1. Get Physical. Go for a walk. Go for a jog. Dunk a basketball. Wrestle a badger. Whenever you’re stressing, anything that gets your heart beating can drastically improve your outlook. Even a quick trot around the block can give you perspective, fresh air, and a boost in your blood-pumper. Afterward, be a copycat and stretch like a kitty, taking 25 seconds for each position. Getting flexible eases muscle tension and can improve your mental focus.

2. Get Fed. The way to a person’s attitude is sometimes through the stomach. Prevent low blood sugar—which stresses everybody out—by eating small nutrient-packed meals and snacking on fruits and veggies. Eating unrefined carbs, nuts, and bananas will boost serotonin levels (the happy chemical in your brain), improving your mood. Avoid downers like fried, fatty foods that make you feel like a slug (a stressed-out slug at that).

3. Get a Grip. What if you don’t like the change? If your dislike has you sour and stumped, follow the advice of Maya Angelou: “If you don’t like something, change it. If you can’t change it, change your attitude.” A good attitude in a rough situation makes a difference mentally and even physically. Lissa, a speech/language pathologist in Kentucky, observes the importance of attitude disposition in her stroke patients’ recovery. “Some get negative and depressed and just give up,” she explains. “Others dive in and educate themselves and work hard to overcome the obstacle. They rise to the challenge and become better people for the experience.”

4. Get Some Backup. You’re not the only one dealing with change, and you don’t have to deal with it alone. In Ecclesiastes 4:12, we’re reminded that “if somebody overpowers one person, two can resist him. A cord of three strands is not easily broken.” Halve your troubles (and double your joys) by sharing with others. At least talk with trusted friends on a regular basis.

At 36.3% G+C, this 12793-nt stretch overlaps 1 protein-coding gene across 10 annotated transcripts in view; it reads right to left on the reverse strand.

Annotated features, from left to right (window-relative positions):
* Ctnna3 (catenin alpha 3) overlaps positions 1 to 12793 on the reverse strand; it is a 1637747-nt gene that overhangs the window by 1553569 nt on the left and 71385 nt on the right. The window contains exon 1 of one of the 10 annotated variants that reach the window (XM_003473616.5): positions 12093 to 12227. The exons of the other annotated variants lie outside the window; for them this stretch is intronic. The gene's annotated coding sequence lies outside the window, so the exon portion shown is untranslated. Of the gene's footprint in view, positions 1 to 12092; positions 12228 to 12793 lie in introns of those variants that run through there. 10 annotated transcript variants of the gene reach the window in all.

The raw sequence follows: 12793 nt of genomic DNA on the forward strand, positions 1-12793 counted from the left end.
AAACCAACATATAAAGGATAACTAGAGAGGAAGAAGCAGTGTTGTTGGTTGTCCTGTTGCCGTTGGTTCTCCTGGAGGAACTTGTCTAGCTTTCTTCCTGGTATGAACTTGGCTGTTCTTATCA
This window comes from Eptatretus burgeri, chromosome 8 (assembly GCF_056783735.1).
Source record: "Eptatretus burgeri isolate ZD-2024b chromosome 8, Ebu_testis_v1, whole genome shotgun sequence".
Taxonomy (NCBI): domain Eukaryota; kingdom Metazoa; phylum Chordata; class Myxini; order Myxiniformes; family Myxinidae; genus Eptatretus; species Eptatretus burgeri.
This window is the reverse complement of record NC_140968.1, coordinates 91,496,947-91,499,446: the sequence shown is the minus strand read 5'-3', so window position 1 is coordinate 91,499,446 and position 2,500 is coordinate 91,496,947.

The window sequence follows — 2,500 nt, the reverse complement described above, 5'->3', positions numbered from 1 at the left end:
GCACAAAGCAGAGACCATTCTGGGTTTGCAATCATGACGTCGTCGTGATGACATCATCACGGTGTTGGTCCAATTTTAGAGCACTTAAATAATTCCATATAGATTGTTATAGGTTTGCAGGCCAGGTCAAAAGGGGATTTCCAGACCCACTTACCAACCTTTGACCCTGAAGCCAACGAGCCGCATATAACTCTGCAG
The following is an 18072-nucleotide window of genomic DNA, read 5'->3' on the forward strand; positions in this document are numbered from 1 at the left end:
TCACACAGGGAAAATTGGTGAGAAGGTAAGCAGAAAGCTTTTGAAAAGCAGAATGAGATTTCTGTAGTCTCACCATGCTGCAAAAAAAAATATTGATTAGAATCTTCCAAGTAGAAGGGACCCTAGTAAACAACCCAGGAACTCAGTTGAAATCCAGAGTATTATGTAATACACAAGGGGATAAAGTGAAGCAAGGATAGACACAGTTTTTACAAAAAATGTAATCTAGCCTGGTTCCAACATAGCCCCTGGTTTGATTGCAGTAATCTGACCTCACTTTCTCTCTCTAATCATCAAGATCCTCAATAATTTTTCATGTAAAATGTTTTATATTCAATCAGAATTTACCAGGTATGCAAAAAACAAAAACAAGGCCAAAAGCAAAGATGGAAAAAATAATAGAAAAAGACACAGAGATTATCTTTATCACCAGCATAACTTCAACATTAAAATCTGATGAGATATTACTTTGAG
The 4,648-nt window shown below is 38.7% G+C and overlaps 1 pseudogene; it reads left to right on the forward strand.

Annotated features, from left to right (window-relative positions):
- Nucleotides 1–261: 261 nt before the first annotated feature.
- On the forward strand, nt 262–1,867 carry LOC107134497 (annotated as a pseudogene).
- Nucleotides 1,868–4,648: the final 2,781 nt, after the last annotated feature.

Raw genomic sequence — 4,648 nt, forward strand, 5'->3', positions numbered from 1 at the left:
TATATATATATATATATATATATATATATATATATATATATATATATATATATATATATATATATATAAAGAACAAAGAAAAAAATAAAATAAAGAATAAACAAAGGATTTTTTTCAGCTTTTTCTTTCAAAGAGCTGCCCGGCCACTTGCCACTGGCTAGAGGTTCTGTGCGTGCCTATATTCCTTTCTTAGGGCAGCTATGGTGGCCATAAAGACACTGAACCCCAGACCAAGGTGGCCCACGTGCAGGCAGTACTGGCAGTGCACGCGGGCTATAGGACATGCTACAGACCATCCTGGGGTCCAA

5. Get Some Perspective. Life changes can seem overwhelming until we break them down. Say you suddenly have to move to the French Riviera. That’s big. But break it down to manageable tasks. “First, I have to get a passport. Then I need to buy some Berlitz tapes. Then I have to watch some Jerry Lewis movies, then. …” Before you know it, you’ll be frolicking on a Mediterranean beach with a pet monkey named Maurice.

6. Get Even More Perspective. When it seems that a door has been closed, look for unexpected options. Situations that initially look disastrous can often turn out to be blessings.

7. Get in Touch with Something Permanent. God’s love for us is constant. It’s immutable. It does not change, even if we change for the worse. Try to see your situation through God’s eyes. He sometimes permits hardships and stress as a way to force us to grow. “For our momentary light affliction is producing for us an absolutely incomparable eternal weight of glory” (2 Corinthians 4:17).

This article is courtesy of Christian Single. © 2001-2011, LifeWay Christian Resources